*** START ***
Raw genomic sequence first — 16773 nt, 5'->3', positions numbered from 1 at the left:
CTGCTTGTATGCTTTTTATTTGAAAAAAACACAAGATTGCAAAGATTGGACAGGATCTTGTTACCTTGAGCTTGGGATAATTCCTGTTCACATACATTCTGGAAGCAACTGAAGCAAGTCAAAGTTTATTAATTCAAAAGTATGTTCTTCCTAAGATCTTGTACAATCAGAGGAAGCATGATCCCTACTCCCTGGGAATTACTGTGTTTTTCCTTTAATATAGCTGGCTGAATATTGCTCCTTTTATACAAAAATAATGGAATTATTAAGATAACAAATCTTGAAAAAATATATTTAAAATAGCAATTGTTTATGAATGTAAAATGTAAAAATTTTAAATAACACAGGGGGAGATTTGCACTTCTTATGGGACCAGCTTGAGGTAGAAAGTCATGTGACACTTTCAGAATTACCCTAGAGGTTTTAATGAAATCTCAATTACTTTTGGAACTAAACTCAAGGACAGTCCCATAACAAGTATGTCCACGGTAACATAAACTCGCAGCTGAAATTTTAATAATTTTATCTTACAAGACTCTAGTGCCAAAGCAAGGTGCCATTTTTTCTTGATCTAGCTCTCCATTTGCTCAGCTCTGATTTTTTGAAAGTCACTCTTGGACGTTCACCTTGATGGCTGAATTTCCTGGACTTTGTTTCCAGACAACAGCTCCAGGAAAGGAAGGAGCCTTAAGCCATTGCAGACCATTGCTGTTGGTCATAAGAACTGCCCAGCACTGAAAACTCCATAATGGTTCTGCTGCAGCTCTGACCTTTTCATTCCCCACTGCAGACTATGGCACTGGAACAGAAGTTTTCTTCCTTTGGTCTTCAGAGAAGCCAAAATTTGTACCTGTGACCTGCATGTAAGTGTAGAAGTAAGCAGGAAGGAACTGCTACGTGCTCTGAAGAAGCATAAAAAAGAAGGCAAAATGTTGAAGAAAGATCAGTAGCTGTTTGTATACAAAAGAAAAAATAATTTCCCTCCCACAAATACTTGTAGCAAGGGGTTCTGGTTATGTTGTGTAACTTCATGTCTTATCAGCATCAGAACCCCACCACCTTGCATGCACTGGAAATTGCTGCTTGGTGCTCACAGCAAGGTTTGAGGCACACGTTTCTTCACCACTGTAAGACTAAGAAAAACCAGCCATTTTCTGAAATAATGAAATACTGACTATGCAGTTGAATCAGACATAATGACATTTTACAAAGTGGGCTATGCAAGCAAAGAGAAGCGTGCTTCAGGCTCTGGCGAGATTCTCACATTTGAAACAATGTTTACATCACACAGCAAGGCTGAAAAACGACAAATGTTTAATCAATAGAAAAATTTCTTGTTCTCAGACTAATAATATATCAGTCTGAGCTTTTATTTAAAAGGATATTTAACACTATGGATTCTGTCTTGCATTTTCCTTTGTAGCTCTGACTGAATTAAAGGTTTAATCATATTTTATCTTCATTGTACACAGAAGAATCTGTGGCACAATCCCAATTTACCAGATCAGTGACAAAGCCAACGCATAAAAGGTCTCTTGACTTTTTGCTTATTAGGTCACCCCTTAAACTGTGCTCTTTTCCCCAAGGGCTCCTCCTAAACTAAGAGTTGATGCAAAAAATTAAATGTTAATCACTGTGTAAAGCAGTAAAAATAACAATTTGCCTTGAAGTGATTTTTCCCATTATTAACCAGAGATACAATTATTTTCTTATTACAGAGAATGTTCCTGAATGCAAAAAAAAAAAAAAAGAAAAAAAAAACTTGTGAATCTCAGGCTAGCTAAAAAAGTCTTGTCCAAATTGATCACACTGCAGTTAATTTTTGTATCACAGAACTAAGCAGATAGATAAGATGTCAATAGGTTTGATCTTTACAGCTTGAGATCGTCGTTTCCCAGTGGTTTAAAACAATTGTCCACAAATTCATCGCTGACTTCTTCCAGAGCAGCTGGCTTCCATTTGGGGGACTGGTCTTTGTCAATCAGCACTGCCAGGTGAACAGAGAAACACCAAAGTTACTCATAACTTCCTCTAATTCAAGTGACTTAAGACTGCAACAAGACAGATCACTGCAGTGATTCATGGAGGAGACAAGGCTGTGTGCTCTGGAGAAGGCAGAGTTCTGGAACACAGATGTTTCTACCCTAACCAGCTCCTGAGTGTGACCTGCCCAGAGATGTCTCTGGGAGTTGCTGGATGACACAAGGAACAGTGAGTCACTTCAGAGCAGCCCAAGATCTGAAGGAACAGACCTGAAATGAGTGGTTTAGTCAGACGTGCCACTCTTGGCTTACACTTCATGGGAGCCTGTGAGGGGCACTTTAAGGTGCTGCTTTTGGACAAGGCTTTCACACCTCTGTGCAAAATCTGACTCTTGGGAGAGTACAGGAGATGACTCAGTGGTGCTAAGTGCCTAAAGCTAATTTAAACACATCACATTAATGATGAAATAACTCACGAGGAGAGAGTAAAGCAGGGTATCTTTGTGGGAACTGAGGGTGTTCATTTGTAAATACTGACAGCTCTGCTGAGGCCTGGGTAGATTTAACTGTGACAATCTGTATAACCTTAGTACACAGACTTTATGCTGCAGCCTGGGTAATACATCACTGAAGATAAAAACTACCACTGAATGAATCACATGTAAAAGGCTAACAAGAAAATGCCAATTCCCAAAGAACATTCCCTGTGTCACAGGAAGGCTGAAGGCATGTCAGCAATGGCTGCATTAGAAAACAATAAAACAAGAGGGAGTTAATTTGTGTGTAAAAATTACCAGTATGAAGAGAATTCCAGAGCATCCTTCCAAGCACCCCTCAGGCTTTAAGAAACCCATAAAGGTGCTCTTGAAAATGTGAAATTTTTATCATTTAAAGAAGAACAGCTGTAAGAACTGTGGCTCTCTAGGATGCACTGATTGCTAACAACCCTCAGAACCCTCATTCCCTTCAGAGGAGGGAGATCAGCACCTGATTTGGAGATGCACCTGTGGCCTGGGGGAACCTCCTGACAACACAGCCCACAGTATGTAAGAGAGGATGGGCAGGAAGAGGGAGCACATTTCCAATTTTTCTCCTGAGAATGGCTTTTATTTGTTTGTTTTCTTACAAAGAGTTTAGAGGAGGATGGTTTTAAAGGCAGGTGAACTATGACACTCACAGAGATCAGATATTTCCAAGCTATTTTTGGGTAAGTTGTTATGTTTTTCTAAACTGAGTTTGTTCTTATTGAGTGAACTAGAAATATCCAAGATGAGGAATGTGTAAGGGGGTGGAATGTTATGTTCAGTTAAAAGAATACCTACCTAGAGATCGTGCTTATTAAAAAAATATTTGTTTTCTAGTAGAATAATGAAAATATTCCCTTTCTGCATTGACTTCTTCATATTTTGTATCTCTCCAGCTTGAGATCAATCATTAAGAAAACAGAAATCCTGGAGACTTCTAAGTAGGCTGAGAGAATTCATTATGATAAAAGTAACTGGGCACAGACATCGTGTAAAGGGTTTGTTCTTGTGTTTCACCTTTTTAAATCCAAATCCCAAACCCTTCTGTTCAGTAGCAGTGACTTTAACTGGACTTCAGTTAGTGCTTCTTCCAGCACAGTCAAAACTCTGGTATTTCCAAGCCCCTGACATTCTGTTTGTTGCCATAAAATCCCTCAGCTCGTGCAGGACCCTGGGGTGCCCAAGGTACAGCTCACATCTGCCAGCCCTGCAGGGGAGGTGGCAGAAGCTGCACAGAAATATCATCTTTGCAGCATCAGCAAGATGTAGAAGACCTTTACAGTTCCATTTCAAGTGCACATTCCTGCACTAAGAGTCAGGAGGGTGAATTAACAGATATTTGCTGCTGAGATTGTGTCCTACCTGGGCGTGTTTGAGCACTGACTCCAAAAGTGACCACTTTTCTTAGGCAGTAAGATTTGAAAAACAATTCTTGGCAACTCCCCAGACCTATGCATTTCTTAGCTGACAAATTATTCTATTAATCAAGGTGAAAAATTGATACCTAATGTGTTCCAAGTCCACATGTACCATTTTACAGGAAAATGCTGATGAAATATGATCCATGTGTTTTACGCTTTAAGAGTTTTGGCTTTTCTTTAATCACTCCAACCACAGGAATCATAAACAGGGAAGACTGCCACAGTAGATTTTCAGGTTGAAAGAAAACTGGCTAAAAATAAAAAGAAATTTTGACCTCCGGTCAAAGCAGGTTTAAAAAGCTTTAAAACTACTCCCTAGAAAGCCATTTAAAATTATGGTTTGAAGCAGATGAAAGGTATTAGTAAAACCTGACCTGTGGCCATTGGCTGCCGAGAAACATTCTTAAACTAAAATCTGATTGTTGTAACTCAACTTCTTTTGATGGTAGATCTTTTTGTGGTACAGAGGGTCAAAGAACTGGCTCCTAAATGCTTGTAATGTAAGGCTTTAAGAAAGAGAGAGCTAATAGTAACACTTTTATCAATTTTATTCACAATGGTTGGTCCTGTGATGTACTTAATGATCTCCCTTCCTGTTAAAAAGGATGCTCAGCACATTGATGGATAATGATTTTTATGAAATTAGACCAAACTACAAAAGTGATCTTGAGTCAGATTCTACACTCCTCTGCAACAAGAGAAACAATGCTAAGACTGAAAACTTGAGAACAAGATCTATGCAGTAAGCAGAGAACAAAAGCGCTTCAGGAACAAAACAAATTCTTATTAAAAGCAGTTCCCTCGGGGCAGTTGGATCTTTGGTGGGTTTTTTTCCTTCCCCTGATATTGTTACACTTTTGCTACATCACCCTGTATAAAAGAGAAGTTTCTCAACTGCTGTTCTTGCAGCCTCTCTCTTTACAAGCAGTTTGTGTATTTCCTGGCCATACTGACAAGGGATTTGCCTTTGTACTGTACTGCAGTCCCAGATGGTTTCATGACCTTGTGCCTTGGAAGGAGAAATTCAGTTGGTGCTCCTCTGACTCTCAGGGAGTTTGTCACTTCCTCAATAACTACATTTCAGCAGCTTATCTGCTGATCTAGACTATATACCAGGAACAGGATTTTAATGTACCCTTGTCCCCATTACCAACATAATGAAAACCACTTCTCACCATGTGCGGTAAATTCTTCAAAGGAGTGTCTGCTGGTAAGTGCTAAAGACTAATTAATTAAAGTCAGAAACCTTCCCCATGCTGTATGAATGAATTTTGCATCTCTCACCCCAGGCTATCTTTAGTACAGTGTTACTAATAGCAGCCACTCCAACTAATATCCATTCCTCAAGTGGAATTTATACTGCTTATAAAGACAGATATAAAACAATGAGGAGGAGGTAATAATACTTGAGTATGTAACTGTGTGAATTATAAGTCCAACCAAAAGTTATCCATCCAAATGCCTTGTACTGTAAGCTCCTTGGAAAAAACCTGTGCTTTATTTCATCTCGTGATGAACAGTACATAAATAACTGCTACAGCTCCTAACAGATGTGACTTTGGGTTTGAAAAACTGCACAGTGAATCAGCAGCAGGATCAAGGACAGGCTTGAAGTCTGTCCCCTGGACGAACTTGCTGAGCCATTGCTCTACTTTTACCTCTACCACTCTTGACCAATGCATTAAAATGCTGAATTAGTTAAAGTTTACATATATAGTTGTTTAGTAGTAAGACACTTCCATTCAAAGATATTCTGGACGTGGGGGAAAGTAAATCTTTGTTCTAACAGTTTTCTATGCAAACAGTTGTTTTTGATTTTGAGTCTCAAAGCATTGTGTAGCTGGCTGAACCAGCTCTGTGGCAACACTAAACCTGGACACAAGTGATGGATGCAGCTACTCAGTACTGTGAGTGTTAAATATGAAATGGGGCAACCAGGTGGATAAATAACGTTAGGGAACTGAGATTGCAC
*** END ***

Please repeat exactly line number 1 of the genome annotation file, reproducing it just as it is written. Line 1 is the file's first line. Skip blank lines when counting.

Raw genomic sequence first — 16773 nt, 5'->3', positions numbered from 1 at the left: